The legal action to maintain if you are trying to get back possession of personal property wrongfully withheld or taken from you is called “Replevin”. It is a civil case that you can file against the individual or entity in wrongful possession of your property in order to get your property back, as well as additional money damages if seen fit.
Personal property encompasses a wide range, but it does not include real property. Currently, the claim amount is limited to $25,000 in County Court. Anything over that amount means the plaintiff needs to file in District Court. Cases for replevin are also regularly maintained with other claims seeking return of property or damages including conversion, civil theft, trespass to chattels, breach of contract, promissory estoppel, and unjust enrichment.
To start the process, you will need to file a Complaint for Replevin along with documentation indicating the property being wrongful withheld, and have the defendant summoned to court to show cause for their wrongful possession. While preparing, ensure you have the following information:
The defendant also needs to be personally served the filed documents so they know there is an action taken against them. The person serving the papers cannot be associated with the case and must be over 18 years of age.
After filing the forms and serving the defendant the papers, a court date will be set. During the preliminary hearing (typically called a show cause hearing), you or your attorney will make the case as to why the property should be returned. Assuming the defendant does not admit your allegations and return all your property outright at that point, a final hearing will likely be set.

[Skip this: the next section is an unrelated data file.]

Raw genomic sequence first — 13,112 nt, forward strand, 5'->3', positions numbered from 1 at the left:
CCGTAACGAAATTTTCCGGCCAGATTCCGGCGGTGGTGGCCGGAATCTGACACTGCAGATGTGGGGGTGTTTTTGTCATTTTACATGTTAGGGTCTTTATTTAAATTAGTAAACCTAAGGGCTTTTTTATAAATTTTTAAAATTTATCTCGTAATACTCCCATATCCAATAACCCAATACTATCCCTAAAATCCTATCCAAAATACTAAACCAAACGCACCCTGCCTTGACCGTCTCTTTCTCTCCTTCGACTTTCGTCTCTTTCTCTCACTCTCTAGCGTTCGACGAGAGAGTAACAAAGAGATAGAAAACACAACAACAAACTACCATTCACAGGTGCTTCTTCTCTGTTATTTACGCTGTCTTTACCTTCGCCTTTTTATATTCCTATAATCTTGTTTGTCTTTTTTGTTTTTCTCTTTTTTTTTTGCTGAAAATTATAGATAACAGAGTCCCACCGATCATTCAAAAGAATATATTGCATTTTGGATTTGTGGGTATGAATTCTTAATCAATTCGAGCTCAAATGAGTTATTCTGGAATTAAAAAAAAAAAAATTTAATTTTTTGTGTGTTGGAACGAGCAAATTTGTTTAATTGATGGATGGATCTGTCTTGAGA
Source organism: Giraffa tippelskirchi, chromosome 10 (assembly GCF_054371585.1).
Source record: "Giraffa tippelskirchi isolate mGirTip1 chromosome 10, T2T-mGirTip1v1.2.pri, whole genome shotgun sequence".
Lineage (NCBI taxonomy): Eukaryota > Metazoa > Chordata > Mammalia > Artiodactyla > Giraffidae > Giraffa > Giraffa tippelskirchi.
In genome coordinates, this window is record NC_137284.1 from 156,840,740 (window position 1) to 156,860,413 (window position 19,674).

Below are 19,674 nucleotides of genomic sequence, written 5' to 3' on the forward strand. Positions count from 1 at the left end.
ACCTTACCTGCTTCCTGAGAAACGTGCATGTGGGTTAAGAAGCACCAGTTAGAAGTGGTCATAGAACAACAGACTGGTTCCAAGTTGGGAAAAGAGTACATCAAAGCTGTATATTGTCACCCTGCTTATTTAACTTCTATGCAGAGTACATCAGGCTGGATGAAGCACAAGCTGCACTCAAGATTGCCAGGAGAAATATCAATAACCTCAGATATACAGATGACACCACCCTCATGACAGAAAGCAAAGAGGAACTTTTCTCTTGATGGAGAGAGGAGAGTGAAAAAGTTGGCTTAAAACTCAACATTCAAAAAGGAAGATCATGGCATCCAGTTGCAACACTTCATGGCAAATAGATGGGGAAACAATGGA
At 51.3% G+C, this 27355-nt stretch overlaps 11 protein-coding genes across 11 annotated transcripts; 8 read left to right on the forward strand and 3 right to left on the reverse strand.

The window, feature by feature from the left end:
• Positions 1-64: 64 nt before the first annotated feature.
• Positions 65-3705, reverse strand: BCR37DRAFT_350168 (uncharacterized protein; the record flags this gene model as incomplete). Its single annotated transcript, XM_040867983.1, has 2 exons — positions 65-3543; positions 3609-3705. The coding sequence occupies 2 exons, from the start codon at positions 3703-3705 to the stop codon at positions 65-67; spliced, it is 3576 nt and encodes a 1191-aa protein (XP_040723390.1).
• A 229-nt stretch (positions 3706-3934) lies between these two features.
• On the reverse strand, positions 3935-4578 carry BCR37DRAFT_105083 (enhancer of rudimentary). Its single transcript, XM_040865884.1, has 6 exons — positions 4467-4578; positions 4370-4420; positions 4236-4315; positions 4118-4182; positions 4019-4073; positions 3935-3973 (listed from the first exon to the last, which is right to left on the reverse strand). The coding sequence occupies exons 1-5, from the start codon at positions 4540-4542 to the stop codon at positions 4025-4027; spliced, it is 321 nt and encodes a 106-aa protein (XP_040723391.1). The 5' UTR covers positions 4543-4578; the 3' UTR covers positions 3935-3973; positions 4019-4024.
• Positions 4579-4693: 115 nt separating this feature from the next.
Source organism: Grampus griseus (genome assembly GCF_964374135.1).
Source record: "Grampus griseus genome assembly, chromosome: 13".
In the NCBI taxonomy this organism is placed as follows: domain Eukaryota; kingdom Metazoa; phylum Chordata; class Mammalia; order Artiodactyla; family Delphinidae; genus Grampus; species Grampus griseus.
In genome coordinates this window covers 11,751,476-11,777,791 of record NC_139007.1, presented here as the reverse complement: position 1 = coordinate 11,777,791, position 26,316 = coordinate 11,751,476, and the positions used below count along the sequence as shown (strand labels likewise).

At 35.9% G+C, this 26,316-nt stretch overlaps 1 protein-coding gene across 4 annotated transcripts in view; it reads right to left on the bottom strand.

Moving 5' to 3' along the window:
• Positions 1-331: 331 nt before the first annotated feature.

At the end of the replevin proceeding, there are several possibilities, the court will either rule in your favor, meaning the defendant is ordered to return the property to you, or rule against you and decide that the defendant’s possession and control over the property is rightful.
During the proceeding, it is the court can order the property be held by the court itself, a neutral third party, or the County Sheriff, to hold it for protection until the final ruling. If this is the case, the plaintiff may require you to pay a bond for the seizure of the property.
As with nearly every type of lawsuit, you can get through a Replevin case without an attorney. However, it might not be your best bet. The Colorado Judicial Branch website does a good job of outlining the steps you need to take when recovering personal property. But filing out the forms correctly could be a daunting task if you aren’t familiar with the law. Attorneys experienced with property retrieval lawsuits can also employ a variety of strategies to make the safe return of your property more likely.
In addition, you’ll need to consider the hearing process, which means providing evidence that shows the property is yours. An attorney that specializes in these types of cases would be more qualified to present your case, call witnesses to testify on your behalf, and argue for the rightful return or your belongings.
If you find yourself in the middle of a Replevin case, BAM Family Law can help. Our team of attorneys not only uses their expertise but advocates for their clients during these emotional times. If you’re looking for assistance or need to talk over your case with an attorney, don’t hesitate to contact our office or schedule an appointment for a consultation.